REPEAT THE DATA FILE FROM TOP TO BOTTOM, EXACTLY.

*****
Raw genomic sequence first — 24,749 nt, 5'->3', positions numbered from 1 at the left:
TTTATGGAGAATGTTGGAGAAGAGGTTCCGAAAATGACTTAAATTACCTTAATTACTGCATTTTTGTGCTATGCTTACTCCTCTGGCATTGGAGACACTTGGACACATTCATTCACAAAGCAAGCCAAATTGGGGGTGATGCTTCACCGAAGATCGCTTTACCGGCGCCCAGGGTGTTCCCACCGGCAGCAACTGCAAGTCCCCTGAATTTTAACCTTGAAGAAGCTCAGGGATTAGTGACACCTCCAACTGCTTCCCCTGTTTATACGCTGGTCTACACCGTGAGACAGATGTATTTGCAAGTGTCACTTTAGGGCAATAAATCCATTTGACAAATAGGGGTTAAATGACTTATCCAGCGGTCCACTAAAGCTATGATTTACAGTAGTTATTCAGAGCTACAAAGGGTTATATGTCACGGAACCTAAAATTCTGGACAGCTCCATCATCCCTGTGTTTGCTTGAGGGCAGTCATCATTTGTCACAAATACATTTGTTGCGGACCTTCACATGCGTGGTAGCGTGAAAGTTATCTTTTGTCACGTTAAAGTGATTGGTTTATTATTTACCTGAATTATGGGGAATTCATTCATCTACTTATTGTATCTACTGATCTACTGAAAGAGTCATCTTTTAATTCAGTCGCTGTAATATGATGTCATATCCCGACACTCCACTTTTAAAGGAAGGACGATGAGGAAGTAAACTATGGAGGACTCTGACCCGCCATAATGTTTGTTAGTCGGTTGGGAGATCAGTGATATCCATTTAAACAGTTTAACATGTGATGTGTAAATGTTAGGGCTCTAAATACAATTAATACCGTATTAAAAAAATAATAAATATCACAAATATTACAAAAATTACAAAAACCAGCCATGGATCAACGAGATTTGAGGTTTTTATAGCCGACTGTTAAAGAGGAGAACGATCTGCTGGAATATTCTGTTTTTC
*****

Raw genomic sequence first — 24,749 nt, 5'->3', positions numbered from 1 at the left:
TTTATGGAGAATGTTGGAGAAGAGGTTCCGAAAATGACTTAAATTACCTTAATTACTGCATTTTTGTGCTATGCTTACTCCTCTGGCATTGGAGACACTTGGACACATTCATTCACAAAGCAAGCCAAATTGGGGGTGATGCTTCACCGAAGATCGCTTTACCGGCGCCCAGGGTGTTCCCACCGGCAGCAACTGCAAGTCCCCTGAATTTTAACCTTGAAGAAGCTCAGGGATTAGTGACACCTCCAACTGCTTCCCCTGTTTATACGCTGGTCTACACCGTGAGACAGATGTATTTGCAAGTGTCACTTTAGGGCAATAAATCCATTTGACAAATAGGGGTTAAATGACTTATCCAGCGGTCCACTAAAGCTATGATTTACAGTAGTTATTCAGAGCTACAAAGGGTTATATGTCACGGAACCTAAAATTCTGGACAGCTCCATCATCCCTGTGTTTGCTTGAGGGCAGTCATCATTTGTCACAAATACATTTGTTGCGGACCTTCACATGCGTGGTAGCGTGAAAGTTATCTTTTGTCACGTTAAAGTGATTGGTTTATTATTTACCTGAATTATGGGGAATTCATTCATCTACTTATTGTATCTACTGATCTACTGAAAGAGTCATCTTTTAATTCAGTCGCTGTAATATGATGTCATATCCCGACACTCCACTTTTAAAGGAAGGACGATGAGGAAGTAAACTATGGAGGACTCTGACCCGCCATAATGTTTGTTAGTCGGTTGGGAGATCAGTGATATCCATTTAAACAGTTTAACATGTGATGTGTAAATGTTAGGGCTCTAAATACAATTAATACCGTATTAAAAAAATAATAAATATCACAAATATTACAAAAATTACAAAAACCAGCCATGGATCAACGAGATTTGAGGTTTTTATAGCCGACTGTTAAAGAGGAGAACGATCTGCTGGAATATTCTGTTTTTC